We can have unlimited number of objects but the size of one object can’t exceed 5 TB. That’s not bad at all.
One account can have up to 100 buckets, but if more needed, the account owner can submit a service limit increase request to AWS.
3.3. Buckets are region specific
We also have to select a region.
S3 buckets (and the objects stored inside) are region specific, and the files will be stored in several different locations within the region, hence the S3’s famous durability indicator.
But selecting a region where our files are stored doesn’t mean that they are not available from outside that region.
As it was mentioned above, it’s possible to store static websites on S3, and it would be really sad if only users from that region could access the site.
However, it’s a good idea to select a region which is close to the users, so that response time can be decreased when files are accessed or uploaded.
Buckets and objects come with permissions. When a bucket is created or a file (object) is uploaded, we can (and should) set permissions on them.
This means that we can decide who can do what with our files. Can everyone read our files? Or just a restricted (say, authenticated) group of users can access the data? Can they modify or delete them?
As stated above, S3 can store static websites. It’s a good idea to give read access to everyone, else people won’t be able to read our site and we can’t sell them our product.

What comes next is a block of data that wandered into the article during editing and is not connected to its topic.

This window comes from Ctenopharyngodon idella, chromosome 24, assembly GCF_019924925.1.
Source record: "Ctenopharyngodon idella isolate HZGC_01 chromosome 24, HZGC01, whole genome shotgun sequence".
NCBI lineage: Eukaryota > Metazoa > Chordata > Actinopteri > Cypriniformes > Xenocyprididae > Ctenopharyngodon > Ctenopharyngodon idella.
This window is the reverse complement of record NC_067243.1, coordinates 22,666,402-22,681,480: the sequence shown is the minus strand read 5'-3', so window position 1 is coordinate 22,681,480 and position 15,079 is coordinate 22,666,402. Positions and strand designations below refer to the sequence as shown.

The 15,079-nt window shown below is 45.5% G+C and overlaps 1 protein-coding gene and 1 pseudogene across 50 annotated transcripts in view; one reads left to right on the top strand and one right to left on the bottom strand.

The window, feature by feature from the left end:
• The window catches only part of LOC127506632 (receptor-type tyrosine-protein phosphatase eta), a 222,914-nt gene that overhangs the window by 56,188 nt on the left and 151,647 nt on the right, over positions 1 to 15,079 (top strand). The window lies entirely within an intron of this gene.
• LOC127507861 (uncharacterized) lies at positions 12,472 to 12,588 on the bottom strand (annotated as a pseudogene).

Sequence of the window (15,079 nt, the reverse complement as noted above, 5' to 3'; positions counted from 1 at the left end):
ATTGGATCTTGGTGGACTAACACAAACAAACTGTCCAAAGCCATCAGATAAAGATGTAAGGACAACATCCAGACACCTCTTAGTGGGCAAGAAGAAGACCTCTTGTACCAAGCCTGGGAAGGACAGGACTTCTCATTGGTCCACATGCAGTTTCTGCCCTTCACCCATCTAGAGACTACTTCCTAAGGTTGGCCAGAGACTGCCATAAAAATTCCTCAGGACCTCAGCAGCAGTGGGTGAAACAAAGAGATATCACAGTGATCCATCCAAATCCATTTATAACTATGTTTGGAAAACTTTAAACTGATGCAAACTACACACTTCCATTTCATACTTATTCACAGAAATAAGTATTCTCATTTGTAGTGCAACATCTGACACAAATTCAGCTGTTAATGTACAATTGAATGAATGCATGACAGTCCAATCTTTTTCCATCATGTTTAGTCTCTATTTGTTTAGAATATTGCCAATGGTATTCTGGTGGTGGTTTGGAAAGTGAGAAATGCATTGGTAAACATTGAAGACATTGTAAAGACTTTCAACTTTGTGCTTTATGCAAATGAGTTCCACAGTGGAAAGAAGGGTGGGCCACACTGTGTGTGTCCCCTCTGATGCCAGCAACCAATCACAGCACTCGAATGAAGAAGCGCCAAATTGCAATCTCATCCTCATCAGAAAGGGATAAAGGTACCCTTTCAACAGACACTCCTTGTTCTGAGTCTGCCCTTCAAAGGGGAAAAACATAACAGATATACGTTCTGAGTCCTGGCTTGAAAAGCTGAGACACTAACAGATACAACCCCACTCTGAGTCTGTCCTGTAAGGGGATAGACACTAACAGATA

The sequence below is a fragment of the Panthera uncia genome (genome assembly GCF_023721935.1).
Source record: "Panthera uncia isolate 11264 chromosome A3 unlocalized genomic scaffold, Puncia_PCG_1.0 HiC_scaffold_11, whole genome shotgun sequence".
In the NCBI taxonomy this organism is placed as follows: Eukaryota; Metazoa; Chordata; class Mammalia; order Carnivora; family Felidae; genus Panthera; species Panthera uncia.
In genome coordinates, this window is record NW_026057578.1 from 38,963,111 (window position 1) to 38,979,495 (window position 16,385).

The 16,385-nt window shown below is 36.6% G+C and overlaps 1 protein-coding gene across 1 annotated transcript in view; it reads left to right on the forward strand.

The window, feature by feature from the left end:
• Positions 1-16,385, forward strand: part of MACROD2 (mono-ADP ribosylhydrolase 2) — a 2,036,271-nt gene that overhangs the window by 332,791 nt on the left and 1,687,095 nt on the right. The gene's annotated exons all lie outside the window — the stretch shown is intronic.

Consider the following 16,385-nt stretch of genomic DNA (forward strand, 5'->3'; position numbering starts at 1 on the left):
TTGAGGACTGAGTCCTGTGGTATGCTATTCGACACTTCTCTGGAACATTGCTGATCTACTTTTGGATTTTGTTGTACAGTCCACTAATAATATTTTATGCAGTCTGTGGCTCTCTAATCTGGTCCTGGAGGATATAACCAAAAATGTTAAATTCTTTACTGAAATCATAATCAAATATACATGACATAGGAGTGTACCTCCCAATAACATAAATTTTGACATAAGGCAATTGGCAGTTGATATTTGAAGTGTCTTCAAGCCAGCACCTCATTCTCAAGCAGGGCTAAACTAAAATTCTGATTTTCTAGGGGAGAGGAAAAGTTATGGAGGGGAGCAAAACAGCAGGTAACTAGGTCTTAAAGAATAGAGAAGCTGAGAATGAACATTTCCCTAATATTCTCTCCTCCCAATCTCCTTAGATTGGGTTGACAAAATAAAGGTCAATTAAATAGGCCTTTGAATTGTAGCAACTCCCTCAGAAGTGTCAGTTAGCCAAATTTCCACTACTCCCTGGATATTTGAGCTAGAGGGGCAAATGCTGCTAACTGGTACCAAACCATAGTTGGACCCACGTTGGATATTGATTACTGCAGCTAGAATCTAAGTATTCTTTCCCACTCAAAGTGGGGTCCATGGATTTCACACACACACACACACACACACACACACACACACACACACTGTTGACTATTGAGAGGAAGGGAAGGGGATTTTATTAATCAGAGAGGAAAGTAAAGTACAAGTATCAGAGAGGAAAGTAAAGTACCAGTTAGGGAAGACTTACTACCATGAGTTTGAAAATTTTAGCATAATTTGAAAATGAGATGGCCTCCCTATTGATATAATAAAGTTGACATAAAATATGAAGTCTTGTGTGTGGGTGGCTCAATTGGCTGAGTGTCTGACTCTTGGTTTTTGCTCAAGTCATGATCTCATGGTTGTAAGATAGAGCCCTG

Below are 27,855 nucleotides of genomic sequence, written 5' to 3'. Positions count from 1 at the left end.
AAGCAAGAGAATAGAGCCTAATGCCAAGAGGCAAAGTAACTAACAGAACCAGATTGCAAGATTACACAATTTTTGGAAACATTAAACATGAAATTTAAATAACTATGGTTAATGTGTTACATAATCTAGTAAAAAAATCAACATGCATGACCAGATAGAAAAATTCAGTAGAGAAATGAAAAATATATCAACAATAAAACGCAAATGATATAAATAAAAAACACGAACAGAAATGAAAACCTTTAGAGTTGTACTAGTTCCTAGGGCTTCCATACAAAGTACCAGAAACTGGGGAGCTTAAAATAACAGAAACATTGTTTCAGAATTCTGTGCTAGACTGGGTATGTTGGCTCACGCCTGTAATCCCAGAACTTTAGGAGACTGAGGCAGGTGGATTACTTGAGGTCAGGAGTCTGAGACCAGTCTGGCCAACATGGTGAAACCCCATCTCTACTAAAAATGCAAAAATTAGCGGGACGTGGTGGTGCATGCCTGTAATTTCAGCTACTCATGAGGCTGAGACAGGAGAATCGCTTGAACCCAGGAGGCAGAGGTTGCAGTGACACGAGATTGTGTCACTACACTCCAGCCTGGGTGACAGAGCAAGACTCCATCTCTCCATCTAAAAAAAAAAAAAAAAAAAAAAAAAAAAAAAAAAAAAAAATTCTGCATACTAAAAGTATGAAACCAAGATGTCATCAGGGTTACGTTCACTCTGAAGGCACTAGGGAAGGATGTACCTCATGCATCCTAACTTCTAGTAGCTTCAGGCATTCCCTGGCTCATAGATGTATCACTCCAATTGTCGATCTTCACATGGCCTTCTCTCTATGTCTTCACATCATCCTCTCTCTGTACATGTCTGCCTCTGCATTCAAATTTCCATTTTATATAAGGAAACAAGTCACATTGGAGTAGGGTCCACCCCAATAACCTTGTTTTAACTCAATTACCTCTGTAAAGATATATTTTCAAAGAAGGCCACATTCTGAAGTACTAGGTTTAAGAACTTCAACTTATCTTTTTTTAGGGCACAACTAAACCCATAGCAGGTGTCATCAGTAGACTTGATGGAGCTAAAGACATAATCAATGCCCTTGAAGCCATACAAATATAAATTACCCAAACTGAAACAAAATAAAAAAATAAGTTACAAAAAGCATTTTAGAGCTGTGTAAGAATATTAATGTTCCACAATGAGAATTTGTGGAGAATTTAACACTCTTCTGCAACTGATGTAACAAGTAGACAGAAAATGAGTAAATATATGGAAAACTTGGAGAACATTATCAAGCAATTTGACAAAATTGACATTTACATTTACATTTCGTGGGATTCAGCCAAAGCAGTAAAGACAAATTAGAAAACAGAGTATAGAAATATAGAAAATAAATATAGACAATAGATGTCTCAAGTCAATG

On the other hand, it can happen that we might only want to share data with our subscribers. In this case, we give read permission to only a small group of users, those who are already authenticated (i.e. paid the big bucks and subscribed).
Permissions are based on policies and access control lists, and they are rather difficult. If the reader is interested, they can read more about policies and ACLs in this great blog post on the AWS website.
3.5. Accessing objects
Objects are accessed through HTTP requests therefore each object has a unique URL.
This is why the name of the objects has to be unique. If it wasn’t like that, one URL would provide access to multiple objects, and this would lead to ambiguity and confusion.
GET request is made to the URL of the object, it’s the latest version of the object which is fetched, unless versioning is enabled and the version is specified.
If the requested object is found on S3, which is highly likely unless it has been deleted, S3 will respond with a
200 status code (given that we have been granted permission to access the object). In case something goes wrong, an error code is returned. The full list of error codes and when they are returned can be found here.
S3 is one of the core services AWS offer. It’s the storage of the internet, where files, images, videos or even static websites can be stored.
The primary resources of S3 are the buckets and the objects. Buckets are containers, and objects are the data we want to store on S3.
Not everyone can access the objects. Permissions can be given to users and other accounts to read, write, update or delete objects, which occur through HTTP requests.
Thanks for reading and see you next time.